When in Oman, always build enough time into your itinerary for the impromptu.
Oman is an appealing destination for incentive travel for a number of reasons. Our clients from other parts of the Middle East have told us that they enjoy Oman because it reminds them of their childhood and some of the traditional sights that they rarely see anymore in in their own countries. Such is the price of progress sometimes. We lose what is most precious. Oman has managed to save that. For North American and European companies, Oman will offer a truly unique experience that sets it apart from other incentive travel destinations.
The terrain in Oman is also rich and varied. You’ll see everything from beaches to desert and wadis to towering mountain ranges like Jebel Shams and Jebel Akhtar from which the view is nothing short of incredible.
Due to a decree of His Majesty Sultan Qaboos bin Said, who has ruled Oman since 1970, there has been a great emphasis on preserving and restoring Oman’s historical and cultural sites.
He has also decreed that commercial establishments can have no more than 7 floors and residences can’t exceed 3 stories in height. All new buildings must conform to traditional Middle Eastern architecture.
Most of the men wear long, pristine white dishdashes and neatly wrapped muzzars (turbans).
For these reasons, while one has access to modern technology and convenience, Oman feels like it is frozen time.
The best time to explore most of the country is from October to April when temperatures are comfortable.
Places to See in Oman
Muscat is Oman’s capital and commercial centre. In Muscat, you’ll find an interesting blend of the modern and the traditional.
The intricate irrigation network makes it possible for flowers, trees and other vegetation to grow in what was once just desert and rocky mountain.
From the beautiful designs that decorate the roundabouts to the traditional architecture, Muscat will enchant you. Muscat has some truly exceptional and luxurious beach resorts.
These resorts feature 5 star accomodation, large guest rooms, huge bathrooms, spas, a wide variety of function rooms for meetings and conferences, recreational facilities, and lavish buffets with a variety of cuisine that ranges from traditional Middle Eastern to European continental.
There are many attractions that are a must see in Muscat and neighbouring Muttrah. Bait Al Zubai Museum where you can see traditional furniture, clothing, utensils, handicrafts, pottery, and a garden with a barasti (traditional house) and a falaj, and lots more. Other places you won’t want to miss include:
- The National Mosque – shorts are not permitted and women must wear modest clothing with arms and knees covered.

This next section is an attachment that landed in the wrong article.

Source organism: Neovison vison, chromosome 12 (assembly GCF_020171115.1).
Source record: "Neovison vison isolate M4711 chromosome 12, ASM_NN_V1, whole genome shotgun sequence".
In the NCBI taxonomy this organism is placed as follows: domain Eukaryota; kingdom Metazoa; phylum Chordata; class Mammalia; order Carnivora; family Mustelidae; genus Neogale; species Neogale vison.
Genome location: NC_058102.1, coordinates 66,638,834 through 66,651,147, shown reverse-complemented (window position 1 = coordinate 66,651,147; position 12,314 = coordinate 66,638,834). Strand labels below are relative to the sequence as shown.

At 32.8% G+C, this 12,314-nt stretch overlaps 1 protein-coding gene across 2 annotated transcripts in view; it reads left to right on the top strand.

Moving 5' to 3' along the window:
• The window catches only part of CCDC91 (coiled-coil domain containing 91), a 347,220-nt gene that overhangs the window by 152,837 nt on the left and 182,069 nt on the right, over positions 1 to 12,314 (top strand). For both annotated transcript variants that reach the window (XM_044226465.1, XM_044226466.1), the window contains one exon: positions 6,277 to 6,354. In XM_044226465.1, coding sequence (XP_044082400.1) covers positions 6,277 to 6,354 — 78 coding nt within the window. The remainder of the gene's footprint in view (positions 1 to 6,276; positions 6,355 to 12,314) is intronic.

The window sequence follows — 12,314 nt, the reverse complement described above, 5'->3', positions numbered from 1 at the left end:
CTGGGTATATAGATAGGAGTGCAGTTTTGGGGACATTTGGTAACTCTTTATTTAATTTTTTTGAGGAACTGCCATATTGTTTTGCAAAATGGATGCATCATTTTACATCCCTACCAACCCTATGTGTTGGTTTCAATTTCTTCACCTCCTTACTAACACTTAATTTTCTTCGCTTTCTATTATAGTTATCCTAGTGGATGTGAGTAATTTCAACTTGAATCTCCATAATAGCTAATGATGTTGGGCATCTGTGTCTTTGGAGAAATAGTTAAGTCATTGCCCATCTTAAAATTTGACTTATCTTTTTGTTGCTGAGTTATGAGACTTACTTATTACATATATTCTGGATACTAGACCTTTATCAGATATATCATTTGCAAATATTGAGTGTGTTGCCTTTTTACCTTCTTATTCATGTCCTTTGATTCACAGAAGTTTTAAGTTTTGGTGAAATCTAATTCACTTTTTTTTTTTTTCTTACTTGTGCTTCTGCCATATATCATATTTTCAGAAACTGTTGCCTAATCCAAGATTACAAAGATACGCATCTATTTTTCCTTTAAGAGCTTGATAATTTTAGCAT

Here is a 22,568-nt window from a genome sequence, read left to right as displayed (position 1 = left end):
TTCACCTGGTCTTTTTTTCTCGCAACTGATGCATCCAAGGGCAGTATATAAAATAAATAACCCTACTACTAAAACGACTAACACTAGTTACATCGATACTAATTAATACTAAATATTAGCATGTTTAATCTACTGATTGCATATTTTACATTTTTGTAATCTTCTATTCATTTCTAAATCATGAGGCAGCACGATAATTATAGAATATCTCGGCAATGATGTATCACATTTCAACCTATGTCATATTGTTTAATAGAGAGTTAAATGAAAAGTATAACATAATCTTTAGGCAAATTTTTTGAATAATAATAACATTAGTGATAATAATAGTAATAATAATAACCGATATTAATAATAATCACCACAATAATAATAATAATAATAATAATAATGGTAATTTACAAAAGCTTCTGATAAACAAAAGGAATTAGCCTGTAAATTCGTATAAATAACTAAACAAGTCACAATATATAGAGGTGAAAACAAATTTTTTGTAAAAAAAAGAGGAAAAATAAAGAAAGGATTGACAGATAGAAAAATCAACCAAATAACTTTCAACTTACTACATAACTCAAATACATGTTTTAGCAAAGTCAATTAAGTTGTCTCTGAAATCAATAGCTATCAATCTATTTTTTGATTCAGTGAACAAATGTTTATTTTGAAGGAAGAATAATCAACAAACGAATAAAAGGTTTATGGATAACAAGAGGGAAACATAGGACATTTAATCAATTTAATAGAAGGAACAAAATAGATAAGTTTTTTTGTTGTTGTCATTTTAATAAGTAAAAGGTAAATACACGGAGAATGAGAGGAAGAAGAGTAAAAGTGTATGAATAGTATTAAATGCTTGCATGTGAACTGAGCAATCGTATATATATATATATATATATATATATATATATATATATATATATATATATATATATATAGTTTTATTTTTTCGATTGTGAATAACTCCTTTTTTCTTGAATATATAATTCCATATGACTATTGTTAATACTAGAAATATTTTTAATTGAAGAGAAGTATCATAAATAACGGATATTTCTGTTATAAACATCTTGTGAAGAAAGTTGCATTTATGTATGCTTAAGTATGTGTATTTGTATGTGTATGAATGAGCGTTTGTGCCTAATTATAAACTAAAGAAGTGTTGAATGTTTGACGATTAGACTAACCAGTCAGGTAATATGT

- The Corniche
- The Fish Souq
- The Muttrah Souq
Nizwa, Oman’s capital from 751-1154, has played an important role in the country’s history. It has a number of attractions that will help you gain a sense of the country’s history.
In Nizwa you’ll also see the book roundabout, another landmark and photo opportunity.
One of Nizwa’s key historical sites is the Nizwa Fort. It was built during the 1650s by Imam Sultan bin Saif Al Ya’rubi. At the top of the fort there are 24 openings from which weapons coud be fired. Its round structure houses an intricate maze of corridors and staircases, leading to a well, rooms to safely house families, and underground cellars for storing food and weapons.
An interesting feature is the long vertical shafts down which boiling oil could be poured to fight off intruders. Today, the fort houses many treasures and exhibits that give you a sense of how people lived in the past.
Near the fort is the Nizwa Souq, a traditional Middle Eastern souq in which you can browse for treasures, barter and bargain. You can purchase spices, souvenirs, pottery, incense burners, silver jewelry, and handicrafts. On Fridays, the Souq really comes alive during the early morning livestock auction.
We’ve devoted an entire blog entry to Salalah, the perfect area to explore during the summer. When temperatures are soaring in the rest of Oman, Salalah is comfortable due to the gentle mist from the
See You in Oman
There are many other places that you and your team can explore during your time in Oman. For example, your team can explore the desert and even stay in a luxury camp in the desert.
We haven’t even touched on the dolphin watching, turtle island and scuba diving that are available. I hope that I have shared enough to wet your appetite and get you on the right track as you consider Oman as an incentive travel destination.
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Anne Thornley-Brown is the President of Executive Oasis International, a Toronto based firm that regularly organizes incentive travel and executive retreats in Oman. They provide one stop shopping service with a personalized approach to incentive travel for corporate groups of up to 60. Customized itineraries include travel, transfers, hotel, tours, team activities, and special events.